Just think. You lose your parents. I cannot imagine the pain of that. Whether the parent died or was neglectful, you lose the one person in the world to whom you had the strongest connection. The person who was supposed to love you and care for you until adulthood. Strike one.
Then you are placed into an orphanage. Your basic physical needs are met. But there is no mama to tuck you in. No papa to teach you to ride a bike. No mama to wipe away your tears. No papa to teach you to respect the girls. No mama to tousle your hair and tell you that you are the most handsome boy she knows. No papa to set the example of hard work and leadership. No parents to affirm your worth. No parents to meet your basic emotional needs. Strike two.
Then a strange man and woman come. They are obnoxiously happy. They bring stuff and make promises. They speak a different language. They offer you things you have only dreamed of. They put you on a plane and take you to country where everything is different. And expect you to fit in. You try. But the language is hard. The culture is different. The other children your age seem to understand something you just can’t grasp. You can’t fit in, no matter how hard you try. Strike three.
Is the point of all this that we don’t go to a foreign country and adopt? By no means! The point is, what are you, as that American parent, going to do after strike three? When they grieve, will you roll your eyes? When their work ethic and coping skills are obviously lacking, will you throw up your hands and walk away? When they cope with their loss in the only ways they have learned, will you threaten and cajole and punish? When they just can’t seem to fit in, no matter how hard they try, will you reject?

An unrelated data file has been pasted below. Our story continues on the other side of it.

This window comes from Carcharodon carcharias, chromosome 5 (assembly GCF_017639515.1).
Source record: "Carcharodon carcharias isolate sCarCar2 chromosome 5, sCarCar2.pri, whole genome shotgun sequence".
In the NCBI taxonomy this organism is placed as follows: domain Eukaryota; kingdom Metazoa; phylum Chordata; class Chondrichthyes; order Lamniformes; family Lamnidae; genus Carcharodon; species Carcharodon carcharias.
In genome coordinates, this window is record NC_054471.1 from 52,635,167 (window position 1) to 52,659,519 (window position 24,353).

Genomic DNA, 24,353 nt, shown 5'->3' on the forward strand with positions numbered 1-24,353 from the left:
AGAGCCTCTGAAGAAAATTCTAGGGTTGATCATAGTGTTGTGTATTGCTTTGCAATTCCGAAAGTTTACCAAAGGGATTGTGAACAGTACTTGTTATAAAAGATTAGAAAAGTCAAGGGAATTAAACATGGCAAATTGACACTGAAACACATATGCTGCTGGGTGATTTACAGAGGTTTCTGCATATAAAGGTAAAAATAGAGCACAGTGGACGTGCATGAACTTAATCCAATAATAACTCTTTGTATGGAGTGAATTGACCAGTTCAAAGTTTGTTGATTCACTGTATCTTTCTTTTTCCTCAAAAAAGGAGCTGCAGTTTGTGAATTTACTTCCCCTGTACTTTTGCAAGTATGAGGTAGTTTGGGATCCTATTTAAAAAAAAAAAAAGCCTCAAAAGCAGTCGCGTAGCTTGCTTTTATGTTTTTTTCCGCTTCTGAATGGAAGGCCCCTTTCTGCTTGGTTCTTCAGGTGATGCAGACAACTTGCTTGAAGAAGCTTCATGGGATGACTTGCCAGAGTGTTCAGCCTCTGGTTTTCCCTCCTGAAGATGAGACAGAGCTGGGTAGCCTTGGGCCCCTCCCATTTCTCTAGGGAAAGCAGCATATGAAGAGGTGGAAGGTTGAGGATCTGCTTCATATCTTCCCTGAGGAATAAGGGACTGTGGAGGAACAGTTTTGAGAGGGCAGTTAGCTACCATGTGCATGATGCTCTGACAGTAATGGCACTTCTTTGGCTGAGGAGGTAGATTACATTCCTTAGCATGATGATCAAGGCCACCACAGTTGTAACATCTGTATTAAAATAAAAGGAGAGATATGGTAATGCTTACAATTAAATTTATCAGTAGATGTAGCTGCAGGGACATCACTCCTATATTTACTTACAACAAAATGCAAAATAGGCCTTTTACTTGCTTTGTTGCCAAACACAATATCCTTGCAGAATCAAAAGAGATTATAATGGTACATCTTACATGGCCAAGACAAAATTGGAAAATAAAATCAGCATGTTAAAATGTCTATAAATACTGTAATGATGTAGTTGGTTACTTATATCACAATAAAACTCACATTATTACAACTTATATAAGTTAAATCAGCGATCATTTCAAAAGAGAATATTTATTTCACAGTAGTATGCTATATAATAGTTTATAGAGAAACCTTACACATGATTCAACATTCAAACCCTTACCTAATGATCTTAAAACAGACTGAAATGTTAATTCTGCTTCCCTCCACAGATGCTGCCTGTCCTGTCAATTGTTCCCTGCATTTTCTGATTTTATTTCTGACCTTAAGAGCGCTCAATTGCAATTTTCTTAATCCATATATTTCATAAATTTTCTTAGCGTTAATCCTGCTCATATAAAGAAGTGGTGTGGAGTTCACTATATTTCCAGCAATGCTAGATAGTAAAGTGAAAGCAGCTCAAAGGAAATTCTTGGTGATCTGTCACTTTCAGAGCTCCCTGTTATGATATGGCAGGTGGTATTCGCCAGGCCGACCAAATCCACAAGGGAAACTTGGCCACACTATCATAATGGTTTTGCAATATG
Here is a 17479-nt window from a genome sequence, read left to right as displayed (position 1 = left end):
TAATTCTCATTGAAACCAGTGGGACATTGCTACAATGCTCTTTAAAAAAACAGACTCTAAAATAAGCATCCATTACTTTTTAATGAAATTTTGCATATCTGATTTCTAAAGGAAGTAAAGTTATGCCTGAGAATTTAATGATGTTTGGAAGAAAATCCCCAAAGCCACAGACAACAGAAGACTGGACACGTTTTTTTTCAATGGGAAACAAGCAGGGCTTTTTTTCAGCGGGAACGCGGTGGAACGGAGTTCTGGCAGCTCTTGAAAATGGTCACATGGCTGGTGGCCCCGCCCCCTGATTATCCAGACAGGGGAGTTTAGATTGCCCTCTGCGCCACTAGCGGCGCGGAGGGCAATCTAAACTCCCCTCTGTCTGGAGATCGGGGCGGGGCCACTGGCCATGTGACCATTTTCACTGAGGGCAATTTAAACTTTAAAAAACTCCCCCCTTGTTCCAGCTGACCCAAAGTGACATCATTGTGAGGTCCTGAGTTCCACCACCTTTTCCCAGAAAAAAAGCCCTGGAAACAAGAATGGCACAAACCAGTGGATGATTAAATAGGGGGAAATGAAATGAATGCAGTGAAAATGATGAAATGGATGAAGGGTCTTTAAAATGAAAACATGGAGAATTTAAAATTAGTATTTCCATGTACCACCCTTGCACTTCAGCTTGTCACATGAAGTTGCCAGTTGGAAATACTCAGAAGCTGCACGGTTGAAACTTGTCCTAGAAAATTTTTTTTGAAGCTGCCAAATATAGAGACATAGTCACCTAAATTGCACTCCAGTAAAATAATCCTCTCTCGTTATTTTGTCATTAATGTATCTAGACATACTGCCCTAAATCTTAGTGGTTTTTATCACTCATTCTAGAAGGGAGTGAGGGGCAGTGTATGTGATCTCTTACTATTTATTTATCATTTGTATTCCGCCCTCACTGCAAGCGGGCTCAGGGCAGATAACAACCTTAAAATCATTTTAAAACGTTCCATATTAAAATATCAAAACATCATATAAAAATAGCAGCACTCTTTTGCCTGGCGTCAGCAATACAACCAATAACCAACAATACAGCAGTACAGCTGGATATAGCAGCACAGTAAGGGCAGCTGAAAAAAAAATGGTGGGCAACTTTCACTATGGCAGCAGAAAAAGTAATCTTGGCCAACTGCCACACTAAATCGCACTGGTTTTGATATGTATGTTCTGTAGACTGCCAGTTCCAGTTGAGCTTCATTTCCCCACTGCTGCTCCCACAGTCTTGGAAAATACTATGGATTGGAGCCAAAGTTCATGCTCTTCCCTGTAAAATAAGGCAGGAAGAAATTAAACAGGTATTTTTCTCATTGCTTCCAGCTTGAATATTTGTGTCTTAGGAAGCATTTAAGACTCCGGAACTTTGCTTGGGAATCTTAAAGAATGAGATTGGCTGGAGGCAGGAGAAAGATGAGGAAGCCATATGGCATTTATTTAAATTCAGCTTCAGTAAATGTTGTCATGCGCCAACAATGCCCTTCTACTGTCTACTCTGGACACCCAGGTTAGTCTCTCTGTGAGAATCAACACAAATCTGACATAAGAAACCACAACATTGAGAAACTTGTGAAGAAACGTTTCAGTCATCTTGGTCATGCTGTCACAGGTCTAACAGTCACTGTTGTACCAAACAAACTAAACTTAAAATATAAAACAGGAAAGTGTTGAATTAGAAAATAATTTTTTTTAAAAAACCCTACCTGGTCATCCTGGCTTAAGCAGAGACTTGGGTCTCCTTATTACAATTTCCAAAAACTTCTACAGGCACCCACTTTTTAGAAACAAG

At one point or another, I have done all these things. Rolled my eyes. Thrown up my hands. Walked away. Screamed. Threatened. Rejected. But now my heart has seen their reality. Stripped of parents. Stripped of dignity. Stripped of their culture and their language. How can I now roar “You’re outta here!!!” I can’t. Perhaps, instead, I will put the ball on a tee. Maybe we’ll play soft pitch. We might even put away the ball and bat and just sit in the dugout together and stare silently at the other players. You know, the good ones, the star athletes, who have it all together. Then I will tousle his hair and tell him he is the most handsome boy I know. I will wipe away his tear. We will go home, and by God's grace, we will affirm his worth by trying to create a place in which he can fit in. Without even trying.